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CMS Draft Coverage Policy on NGS Cancer Tests Raises Questions About Where Commercial Payors Stand


This article has been corrected from a previous version to note that Thermo Fisher Scientific doesn't market LDTs, it only sells lab tools to the lab industry.

MOUNTAIN VIEW, California (GenomeWeb) – The Centers for Medicare & Medicaid Services' broad draft national coverage policy for next-generation sequencing cancer panels has some industry players wondering whether commercial payors will take a similar position.

In response to Foundation Medicine's parallel review application for its FoundationOne CDx, CMS issued a draft national coverage determination (NCD) last year for the entire class of NGS cancer profiling tests. The government payor has proposed covering NGS testing that the US Food and Drug Administration has approved as companion diagnostics for personalizing specific cancer treatments. CMS has proposed a coverage with evidence development (CED) scheme for NGS tests that the FDA has cleared or approved as tools for guiding treatment strategy, when cancer patients are included in a prospective registry to track their outcomes. Lastly, for NGS tests lacking FDA's blessing, CMS has said it would provide CED only when they're part of a National Cancer Institute study.

At the Personalized Medicine World Conference here this week, executives from two large commercial payors, UnitedHealthcare and Humana, were asked what they would do in light of CMS' coverage policy, soon to be finalized after a recently closed public comment period. They both said that they would generally follow CMS' lead with respect to Medicare plans they administer. According to Humana CMO Roy Beveridge, 90 percent of the insurer's work is with Medicare and Medicare Advantage plans.

However, beyond the Medicare setting, it is still unclear the extent to which commercial payor policies will align with the agency. "In the commercial space, we'll look at the merits of the test," Lee Newcomer, senior VP of oncology, genetics, and women's health at UHC, said at the conference. "I believe CMS has been, let's say, not standard in their review. We'd look at each test and try to figure out whether there is evidence to support it or not."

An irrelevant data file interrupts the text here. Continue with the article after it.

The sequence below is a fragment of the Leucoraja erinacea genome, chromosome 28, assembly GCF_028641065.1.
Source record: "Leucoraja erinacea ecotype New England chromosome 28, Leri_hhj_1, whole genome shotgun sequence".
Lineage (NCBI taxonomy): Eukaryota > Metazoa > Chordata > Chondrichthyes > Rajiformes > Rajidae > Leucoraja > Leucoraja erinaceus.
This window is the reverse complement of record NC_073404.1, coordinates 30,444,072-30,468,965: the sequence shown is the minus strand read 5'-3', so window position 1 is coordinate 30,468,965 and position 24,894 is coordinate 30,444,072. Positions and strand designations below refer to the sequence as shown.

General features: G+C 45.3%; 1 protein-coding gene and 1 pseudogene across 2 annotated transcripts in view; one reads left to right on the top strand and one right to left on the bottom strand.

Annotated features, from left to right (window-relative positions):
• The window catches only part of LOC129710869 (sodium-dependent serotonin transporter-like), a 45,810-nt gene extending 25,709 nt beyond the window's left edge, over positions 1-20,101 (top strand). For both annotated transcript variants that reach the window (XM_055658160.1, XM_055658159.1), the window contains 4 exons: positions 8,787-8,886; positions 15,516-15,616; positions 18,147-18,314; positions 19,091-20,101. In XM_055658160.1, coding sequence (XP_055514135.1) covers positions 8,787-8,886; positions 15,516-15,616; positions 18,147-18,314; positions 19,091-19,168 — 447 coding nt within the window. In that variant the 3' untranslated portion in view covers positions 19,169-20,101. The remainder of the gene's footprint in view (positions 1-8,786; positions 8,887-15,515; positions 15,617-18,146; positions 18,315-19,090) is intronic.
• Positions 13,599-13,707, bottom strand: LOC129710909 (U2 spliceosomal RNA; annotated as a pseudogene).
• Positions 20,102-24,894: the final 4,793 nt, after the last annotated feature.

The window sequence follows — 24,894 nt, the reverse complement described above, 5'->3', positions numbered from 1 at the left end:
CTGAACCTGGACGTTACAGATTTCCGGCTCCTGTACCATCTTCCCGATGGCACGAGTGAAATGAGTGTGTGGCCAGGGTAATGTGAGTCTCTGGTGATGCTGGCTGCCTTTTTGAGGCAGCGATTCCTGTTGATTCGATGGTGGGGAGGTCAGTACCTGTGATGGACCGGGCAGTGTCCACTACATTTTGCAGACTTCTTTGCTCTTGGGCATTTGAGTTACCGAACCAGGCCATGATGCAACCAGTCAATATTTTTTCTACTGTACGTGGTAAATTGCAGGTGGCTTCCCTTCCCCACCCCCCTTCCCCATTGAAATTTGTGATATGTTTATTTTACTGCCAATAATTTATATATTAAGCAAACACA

While Newcomer quipped that UHC's lawyers would approve of his statement at the meeting, in publicly posted comments to CMS' draft NCD, Jennifer Malin, UHC's senior medical director of oncology and genetics, was more critical, writing that the draft coverage policy as written is too broad and vague, and would encourage use of unproven, off-label therapies. 

"[The draft NCD] would result in a broad expansion of coverage criteria for cancer therapies beyond their current FDA-approved or compendia-supported indications," she wrote, "because it implies that any therapies with a mechanism of action that may theoretically have a biological impact on a genetic alteration identified by the test will be covered regardless of evidence of safety or efficacy in the clinical scenario in which the test is being performed."

Such a broad NCD, in her view, would disincentivize labs from doing the necessary studies to prove the safety and efficacy of drugs in specific molecularly defined subpopulations, increase healthcare costs, and "potentially expose beneficiaries to treatments where the benefits and harms are unknown."

The majority of the lab industry has taken the opposite view and criticized the draft NCD for being too narrow since CMS has proposed covering NGS tests without FDA clearance or approval only in a very limited circumstance ― when they're part of an NCI-sponsored study. Oncologists at academic labs and cancer centers with internally developed NGS cancer profiling tests have argued that CMS' focus on FDA approval and clearance for NGS tests would hinder patient access to personalized medicine.